The original Musket Smoke for iPad was mainly a multiplayer affair. There was an AI present, sure, but its main positive attribute was how good it looked as a corpse on the battlefield. Considering that Musket Smoke was always considered to be multiplayer focused, the lack of single player goodness can be forgiven. Hell, nobody complains that the AI in Hearthstone is terrible, do they?
Developer Woodie Dovich is heading back to the drawing board for Musket Smoke 2, which is currently on Kickstarter. This time, single player will be the focus with a full single player campaign built around the English Civil War. That’s not to say that multiplayer will take a hit in MS2. It should still be the same campaign-oriented multiplayer that worked so well in the original, it just won’t be the only reason to get MS2 when it releases.
Musket Smoke 2 will not be a free download like Musket Smoke currently is. Instead, there will be an up front cost that will contain both the single and multiplayer campaigns. The Kickstarter campaign is offering backers exclusive maps and more, but to get all the exclusive maps you’ll have to shell out $100 CAD. There are smaller entry points as well, but some of these numbers jumped out at me considering that we’re talking about an app. Head on over to the Kickstarter and check out all the tiers and rewards for yourself.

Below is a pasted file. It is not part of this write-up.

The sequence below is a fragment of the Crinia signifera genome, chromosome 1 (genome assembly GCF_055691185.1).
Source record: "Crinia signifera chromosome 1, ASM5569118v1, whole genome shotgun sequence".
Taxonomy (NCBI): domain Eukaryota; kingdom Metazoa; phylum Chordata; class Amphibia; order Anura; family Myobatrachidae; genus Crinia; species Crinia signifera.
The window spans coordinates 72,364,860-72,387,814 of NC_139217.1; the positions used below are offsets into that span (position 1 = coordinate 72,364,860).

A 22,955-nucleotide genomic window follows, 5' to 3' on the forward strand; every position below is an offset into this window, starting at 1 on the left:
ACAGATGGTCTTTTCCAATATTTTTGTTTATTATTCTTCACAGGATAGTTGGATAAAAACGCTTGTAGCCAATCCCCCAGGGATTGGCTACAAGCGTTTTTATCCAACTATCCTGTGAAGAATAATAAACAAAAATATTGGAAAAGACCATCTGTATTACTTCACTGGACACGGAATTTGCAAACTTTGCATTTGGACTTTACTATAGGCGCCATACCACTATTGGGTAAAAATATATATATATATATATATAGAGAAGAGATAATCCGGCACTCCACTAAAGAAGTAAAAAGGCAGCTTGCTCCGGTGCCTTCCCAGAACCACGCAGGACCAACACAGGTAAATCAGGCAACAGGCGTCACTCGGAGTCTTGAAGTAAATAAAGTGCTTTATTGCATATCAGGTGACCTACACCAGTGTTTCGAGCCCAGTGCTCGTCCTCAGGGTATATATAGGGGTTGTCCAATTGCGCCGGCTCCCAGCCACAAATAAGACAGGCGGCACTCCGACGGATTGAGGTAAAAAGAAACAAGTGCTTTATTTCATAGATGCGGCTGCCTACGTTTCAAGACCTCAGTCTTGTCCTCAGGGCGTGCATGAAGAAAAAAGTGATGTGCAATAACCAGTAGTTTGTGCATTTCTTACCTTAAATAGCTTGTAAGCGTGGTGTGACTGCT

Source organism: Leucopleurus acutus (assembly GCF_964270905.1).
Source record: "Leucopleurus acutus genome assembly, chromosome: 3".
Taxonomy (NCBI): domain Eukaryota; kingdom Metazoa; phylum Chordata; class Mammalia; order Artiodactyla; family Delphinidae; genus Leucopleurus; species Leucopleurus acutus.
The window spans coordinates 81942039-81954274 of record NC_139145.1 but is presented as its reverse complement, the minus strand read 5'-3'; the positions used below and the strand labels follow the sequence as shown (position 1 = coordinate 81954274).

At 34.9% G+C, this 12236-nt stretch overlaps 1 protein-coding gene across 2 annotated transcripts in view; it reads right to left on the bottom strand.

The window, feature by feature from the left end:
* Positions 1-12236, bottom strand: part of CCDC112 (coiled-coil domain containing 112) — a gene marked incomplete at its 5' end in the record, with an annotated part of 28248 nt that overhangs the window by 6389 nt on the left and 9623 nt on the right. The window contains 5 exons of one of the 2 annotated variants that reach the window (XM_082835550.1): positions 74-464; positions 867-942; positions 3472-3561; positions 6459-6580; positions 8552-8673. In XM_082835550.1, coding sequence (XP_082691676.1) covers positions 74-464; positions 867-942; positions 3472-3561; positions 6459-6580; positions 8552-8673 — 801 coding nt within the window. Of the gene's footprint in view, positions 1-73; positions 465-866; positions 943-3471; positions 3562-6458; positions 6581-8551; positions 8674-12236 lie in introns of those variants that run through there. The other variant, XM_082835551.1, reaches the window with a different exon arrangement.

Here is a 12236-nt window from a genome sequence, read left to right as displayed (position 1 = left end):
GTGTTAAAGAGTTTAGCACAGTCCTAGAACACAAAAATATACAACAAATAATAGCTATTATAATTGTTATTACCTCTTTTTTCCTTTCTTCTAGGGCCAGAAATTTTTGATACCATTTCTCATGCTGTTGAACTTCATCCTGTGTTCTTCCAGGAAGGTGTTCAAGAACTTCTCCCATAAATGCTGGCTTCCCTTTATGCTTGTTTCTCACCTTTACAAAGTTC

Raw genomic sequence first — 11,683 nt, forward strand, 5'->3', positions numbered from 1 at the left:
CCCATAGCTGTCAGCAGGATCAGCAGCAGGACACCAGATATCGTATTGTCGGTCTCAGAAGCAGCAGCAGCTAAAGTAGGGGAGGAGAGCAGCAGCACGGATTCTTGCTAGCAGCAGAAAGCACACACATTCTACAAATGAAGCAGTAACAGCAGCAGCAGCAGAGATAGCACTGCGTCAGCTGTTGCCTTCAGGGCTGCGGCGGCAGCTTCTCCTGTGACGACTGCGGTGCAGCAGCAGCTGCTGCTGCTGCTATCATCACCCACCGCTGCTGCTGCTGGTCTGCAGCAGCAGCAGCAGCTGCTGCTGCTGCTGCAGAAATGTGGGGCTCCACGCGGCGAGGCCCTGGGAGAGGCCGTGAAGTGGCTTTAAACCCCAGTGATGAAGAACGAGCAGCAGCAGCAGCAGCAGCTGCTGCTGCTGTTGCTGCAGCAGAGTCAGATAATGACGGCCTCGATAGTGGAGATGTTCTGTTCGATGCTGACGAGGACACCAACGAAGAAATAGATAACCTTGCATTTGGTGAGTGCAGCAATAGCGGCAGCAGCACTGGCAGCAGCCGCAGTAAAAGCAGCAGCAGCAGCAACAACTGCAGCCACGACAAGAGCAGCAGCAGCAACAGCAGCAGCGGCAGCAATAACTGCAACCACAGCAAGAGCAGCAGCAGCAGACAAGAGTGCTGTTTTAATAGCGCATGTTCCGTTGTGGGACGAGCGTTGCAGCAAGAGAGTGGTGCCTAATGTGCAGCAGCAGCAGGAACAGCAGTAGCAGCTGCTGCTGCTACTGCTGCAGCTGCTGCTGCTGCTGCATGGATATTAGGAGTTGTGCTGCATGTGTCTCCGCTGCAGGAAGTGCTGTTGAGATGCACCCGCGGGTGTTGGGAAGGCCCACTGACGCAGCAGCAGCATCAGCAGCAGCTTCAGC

For those of you wanting to check out Musket Smoke, it’s a free download and was just updated to include Universal support.
Kickstarter video for Musket Smoke 2 after the break.
We live in a cynical world. And we work in a business of tough, often magical, competitors.
So, here’s the thing: nobody actually likes heroes. I don’t mean the real sort who extinguish fires and provide stable infrastructure for a community–I’m talking about sword-slinging, spell-blasting a-holes that occupy much of fantasy gaming. “Hey, dude, thanks and all for killing that ghoul in the crypt, but… did you really need to crack open each and every coffin to check for spare change? And, like, you’re just sort of going around asking every person you meet if they have a quest. Is this a moral obligation thing for you or- oh he’s left for the next dungeon.”
Epic Manager, from developers ManaVoid Entertainment, looks to be the next in an increasingly long line of management sims which take a wider look at the high-fantasy adventuring lifestyle. Unlike obvious contemporary Adventurer Manager, Epic Manager casts you as more of a sports agent looking for prime talent, rather than a bureaucrat contracting out to some heroes in order to focus on balancing your hamlet’s budget. Scouts find warriors, thieves, and mages you can bring onto your team, and who can then in turn raid dungeons and add to the agency’s coffers. The developers promise a fairly dynamic world, and combat affected by the composition and temperament of your line-up (though if the battles end up not quite as engaging as your managerial tasks, well, that’s the point).
The Epic Manager Kickstarter goes live on October 27th. Take heed, this one is still early on, and iOS and Android versions are stretch goals, which means they may as well be written in invisible ink on a ghost’s skin.